How to Get Your Exercise When Working from a Salt Lake City Virtual Office

virtual office staying healthySitting kills, and it’s not just the fact that society as a whole is exercising less either. It’s the fact that many of us are sitting for eight, 10, 12 hours a day, including all the sitting we do at work as well as the commute and when we come home and watch TV. Recent research has found that prolonged sitting is just as deadly as smoking and that its linked to an increased risk of a variety of diseases, such as heart disease, diabetes, and cancer.

Fortunately, with a Salt Lake City virtual office, or any virtual office for that matter, it’s very easy to incorporate exercise into your workday. Here’s how to sit less, move a little more, and delay the onset of early death.

“Commute” to Work

If you have a virtual office, then it’s likely that you’re working from home and only using the office from time to time. However, this doesn’t mean that your “commute” has to be straight from the kitchen to the home office. Instead, get a little morning exercise by walking around the block or walking to the coffee shop and back. Then, you’ve commuted to work and you can begin your duties for the day.

Adding this ritual not only gives you a chance to move around, but it also puts you into the mindset of work. Getting ready for work is also psychological, and this aspect of “getting ready” can be lost when you aren’t stuck in rush hour traffic and you’re not starting the day with a morning meeting or greetings from your coworkers. Including an activity to help you get ready for work psychologically can help you to be more productive throughout the day.

Get Up about Once Every Hour

Moving about doesn’t have to mean 20 minutes of cardiovascular exercise or spending an hour at the gym. Simply making a point to get up every hour to go to the bathroom, to refill your water bottle, or even to stretch or to do a few lunges is very good for your body. After all, you don’t have to do you 20 or 30 minutes of exercise all at once. Sneak in a few minutes throughout the day, and find ways to walk instead of driving or taking the elevator. Every little bit of movement adds up to keeping your energy levels at their peak throughout the day.

If you can’t get up, such as when you’re in the middle of a meeting or presentation, then desk exercises are a discreet way to move about without interrupting the meeting or presentation. Desk exercises are activities like leg extensions and calf raises, where you hold each leg for 10 seconds before switching. No one would think anything of it because it’s likely nearly everyone wants to stand up and stretch.

Start Small and Work Your Way Up

One of the reasons why incorporating exercise and including more physical activity into your life is difficult is that people start off trying to do too much. Even 30 minutes a week can seem like a lot, so most people don’t end up doing it because getting the exercise becomes overwhelming. Instead, start small. Starting with just 10 minutes a week, or doing something more physical each day. Instead of setting a goal of going to the gym three times a week, which can sound like a lot, start by setting a goal of taking the stairs three times a week, or going for a walk once a week. Once the smaller goal is too easy, then you can work your way up to those larger, more time-consuming goals. By then, those goals aren’t as overwhelming because you’ve already made exercising somewhat of a habit.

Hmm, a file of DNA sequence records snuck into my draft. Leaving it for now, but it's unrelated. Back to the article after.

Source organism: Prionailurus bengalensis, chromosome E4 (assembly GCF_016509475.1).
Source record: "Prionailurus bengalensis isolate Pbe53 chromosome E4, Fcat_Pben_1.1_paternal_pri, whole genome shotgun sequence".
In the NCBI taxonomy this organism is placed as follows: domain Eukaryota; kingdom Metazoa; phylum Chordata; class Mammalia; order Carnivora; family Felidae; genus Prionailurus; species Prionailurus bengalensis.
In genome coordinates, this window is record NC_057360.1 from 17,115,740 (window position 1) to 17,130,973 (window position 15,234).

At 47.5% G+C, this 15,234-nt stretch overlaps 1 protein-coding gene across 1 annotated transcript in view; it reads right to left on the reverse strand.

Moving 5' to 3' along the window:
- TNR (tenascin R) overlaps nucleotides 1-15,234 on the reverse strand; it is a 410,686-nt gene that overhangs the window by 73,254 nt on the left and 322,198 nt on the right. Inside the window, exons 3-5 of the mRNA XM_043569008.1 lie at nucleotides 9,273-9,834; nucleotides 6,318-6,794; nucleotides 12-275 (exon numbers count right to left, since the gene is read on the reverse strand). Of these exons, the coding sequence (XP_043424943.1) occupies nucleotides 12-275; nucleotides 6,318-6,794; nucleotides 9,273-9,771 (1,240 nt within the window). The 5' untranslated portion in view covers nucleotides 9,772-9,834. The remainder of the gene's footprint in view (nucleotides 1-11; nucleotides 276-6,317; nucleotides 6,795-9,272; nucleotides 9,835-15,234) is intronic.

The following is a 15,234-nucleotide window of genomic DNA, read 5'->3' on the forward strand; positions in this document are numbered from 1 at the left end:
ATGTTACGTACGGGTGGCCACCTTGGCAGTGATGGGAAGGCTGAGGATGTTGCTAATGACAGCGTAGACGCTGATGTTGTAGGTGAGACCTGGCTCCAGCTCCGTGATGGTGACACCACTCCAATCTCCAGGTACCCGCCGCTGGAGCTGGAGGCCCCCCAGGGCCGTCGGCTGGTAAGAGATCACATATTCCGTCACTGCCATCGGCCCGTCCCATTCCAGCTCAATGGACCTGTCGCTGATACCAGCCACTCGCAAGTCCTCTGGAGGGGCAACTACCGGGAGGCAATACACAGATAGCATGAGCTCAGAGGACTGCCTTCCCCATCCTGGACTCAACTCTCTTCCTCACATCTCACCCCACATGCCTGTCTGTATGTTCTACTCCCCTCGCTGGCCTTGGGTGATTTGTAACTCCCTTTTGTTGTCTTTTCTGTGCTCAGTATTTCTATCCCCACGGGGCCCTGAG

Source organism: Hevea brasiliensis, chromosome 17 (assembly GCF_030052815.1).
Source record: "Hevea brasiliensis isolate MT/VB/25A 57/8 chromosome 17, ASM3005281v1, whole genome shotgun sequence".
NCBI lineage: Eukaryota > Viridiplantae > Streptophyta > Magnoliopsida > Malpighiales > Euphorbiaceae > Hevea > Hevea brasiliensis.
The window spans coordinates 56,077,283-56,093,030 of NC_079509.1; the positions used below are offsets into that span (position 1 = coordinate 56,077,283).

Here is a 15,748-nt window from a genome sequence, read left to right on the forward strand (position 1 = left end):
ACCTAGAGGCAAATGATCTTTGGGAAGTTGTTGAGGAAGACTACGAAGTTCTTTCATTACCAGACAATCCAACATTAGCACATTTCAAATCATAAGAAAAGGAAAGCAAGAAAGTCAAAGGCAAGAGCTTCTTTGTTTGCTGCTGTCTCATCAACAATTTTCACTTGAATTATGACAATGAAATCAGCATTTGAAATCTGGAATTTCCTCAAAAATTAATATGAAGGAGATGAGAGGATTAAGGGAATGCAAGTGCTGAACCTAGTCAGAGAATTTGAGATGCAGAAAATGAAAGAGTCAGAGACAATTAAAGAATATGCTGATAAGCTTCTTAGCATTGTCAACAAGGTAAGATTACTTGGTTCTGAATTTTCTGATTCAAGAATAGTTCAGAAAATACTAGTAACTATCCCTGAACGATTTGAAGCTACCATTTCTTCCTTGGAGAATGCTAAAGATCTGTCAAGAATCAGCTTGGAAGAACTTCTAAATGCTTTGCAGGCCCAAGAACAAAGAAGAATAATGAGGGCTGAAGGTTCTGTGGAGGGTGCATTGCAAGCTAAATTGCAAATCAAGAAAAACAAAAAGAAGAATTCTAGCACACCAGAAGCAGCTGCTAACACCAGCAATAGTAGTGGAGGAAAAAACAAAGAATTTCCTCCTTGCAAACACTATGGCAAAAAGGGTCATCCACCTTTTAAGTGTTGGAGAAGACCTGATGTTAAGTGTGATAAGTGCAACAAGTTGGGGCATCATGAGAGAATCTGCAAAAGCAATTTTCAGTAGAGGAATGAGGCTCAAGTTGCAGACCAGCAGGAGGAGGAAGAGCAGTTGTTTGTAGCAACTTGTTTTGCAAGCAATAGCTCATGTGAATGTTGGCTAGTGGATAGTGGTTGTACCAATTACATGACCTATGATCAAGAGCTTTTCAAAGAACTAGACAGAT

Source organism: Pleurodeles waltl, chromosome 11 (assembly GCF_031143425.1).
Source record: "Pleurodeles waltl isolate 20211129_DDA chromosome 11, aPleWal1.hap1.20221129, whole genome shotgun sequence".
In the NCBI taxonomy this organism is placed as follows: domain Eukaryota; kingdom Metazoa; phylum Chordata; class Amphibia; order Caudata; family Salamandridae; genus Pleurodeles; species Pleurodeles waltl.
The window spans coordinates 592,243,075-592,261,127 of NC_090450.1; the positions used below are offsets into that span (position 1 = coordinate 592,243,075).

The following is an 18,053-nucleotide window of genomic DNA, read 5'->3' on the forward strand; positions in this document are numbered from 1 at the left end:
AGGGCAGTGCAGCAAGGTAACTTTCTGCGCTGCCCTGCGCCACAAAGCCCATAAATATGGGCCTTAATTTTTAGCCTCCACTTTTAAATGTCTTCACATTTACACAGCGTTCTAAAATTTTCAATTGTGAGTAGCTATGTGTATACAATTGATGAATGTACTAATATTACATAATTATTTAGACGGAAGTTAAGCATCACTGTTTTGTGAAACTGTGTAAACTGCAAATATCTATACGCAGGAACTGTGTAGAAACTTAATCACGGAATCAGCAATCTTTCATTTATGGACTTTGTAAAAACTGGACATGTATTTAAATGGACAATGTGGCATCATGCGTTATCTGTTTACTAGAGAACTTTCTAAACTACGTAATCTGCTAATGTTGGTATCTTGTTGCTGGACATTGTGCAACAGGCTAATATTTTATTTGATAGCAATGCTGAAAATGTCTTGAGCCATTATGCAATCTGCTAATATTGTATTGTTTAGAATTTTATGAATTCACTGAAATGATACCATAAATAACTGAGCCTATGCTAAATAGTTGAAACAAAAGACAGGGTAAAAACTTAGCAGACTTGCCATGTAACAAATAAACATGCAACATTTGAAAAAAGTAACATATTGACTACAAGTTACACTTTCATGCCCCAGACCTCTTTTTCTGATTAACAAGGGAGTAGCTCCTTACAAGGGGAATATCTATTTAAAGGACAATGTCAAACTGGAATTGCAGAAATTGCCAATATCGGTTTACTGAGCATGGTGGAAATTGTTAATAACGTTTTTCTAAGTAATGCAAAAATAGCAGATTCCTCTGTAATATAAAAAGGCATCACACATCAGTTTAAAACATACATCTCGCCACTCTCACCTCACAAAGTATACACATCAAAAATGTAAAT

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Tips to Maintaining Your Billings Virtual Office Lifestyle

life in a virtual officeWorking from a virtual office is a lifestyle all by itself because you are working in an environment that isn’t constrained by coworkers, or the commute, or even the physical location in which you are working. A Billings virtual office is very dependent on you: how you want it to work, how you want it to be productive, what you need it to be so you can be successful. It’s your lifestyle, but there are elements that only come from the virtual office. Here are a few tips to maintaining the virtual office lifestyle without losing control of your work or your life:

“Pretend” like You’re Going to the Office

The commute to the office may waste time and gas, but that doesn’t mean everything you do prior to getting into the car needs to be thrown out as well. Even though you can work in your pajamas or throw on a pair of jeans to work in a virtual office, putting on the work clothes can affect how you feel about the workday, and make you more productive by putting you in the right mindset.

The point is to reinforce psychologically going to work, so a virtual office shouldn’t be viewed as a way to kick back. Essentially, you ought to have a non-negotiable morning routine that prepares you for work. This could mean getting your breakfast in, checking your email before doing anything else, and/or having your cup of coffee to wake up. The commute may be much shorter, with no one setting any rules, but having no rules means you’re only going to be less productive.

Find a Way to Stay Organized that Works for You

There are thousands of ways to stay organized, and we’re not going to list them all here, but you do need to find one or more ways that work for you. With a virtual office solution, there isn’t necessarily going to be a boss or manager that’s going to help you by reminding you of a deadline or asking you to clean up your desk. These things may have always been your responsibility, but more so with a virtual office because you don’t have the help of others around you to drop you reminders.